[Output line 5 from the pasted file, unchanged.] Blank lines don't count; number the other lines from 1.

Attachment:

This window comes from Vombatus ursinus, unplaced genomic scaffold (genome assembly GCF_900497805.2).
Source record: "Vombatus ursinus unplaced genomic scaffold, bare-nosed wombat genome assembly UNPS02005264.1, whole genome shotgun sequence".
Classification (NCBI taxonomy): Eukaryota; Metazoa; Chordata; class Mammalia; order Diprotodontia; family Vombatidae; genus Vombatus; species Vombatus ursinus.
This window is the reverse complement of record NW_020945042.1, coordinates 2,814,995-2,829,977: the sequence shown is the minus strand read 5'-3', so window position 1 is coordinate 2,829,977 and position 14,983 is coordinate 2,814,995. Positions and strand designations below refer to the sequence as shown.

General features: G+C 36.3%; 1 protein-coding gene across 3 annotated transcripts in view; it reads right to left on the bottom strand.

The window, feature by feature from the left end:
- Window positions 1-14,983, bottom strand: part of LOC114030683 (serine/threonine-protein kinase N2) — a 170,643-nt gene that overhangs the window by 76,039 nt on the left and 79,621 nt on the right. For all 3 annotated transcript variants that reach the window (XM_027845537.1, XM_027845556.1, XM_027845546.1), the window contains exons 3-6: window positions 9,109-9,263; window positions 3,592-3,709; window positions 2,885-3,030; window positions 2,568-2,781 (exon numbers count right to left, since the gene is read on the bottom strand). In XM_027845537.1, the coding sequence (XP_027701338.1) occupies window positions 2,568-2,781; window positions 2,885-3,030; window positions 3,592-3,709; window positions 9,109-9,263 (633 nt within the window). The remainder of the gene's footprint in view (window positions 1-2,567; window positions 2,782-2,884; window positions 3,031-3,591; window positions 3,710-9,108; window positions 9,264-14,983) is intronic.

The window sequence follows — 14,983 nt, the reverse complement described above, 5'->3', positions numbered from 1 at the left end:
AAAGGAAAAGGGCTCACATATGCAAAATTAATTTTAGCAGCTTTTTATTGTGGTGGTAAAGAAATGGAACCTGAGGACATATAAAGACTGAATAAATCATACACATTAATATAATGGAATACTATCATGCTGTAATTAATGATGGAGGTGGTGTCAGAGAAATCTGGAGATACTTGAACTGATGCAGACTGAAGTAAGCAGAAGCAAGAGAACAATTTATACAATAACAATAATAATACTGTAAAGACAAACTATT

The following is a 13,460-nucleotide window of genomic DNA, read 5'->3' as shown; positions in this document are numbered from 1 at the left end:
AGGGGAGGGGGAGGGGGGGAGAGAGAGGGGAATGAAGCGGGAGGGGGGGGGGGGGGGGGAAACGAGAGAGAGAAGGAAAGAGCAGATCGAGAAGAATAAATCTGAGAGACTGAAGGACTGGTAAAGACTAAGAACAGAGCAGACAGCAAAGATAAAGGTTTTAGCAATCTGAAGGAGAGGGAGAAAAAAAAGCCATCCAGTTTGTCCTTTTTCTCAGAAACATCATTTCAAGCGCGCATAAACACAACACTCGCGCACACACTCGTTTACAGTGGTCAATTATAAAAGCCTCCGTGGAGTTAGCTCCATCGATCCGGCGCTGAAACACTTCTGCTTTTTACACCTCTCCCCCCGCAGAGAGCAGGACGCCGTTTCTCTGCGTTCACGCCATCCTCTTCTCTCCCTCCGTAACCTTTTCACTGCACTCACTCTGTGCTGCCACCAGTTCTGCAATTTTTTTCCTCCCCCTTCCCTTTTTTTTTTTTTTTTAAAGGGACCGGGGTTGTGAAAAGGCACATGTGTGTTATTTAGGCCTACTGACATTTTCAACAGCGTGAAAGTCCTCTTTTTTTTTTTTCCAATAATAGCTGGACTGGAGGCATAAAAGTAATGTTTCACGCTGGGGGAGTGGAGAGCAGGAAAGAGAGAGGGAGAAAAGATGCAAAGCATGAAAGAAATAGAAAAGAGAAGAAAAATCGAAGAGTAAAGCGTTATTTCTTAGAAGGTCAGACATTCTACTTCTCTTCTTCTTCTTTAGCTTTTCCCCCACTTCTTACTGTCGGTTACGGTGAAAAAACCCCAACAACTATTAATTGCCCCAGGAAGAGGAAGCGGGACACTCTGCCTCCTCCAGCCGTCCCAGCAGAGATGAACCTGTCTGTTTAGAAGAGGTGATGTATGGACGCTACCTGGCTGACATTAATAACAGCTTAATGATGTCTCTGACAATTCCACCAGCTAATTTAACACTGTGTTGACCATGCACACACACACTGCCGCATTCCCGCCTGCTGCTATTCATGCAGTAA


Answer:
General features: G+C 36.3%; 1 protein-coding gene across 3 annotated transcripts in view; it reads right to left on the bottom strand.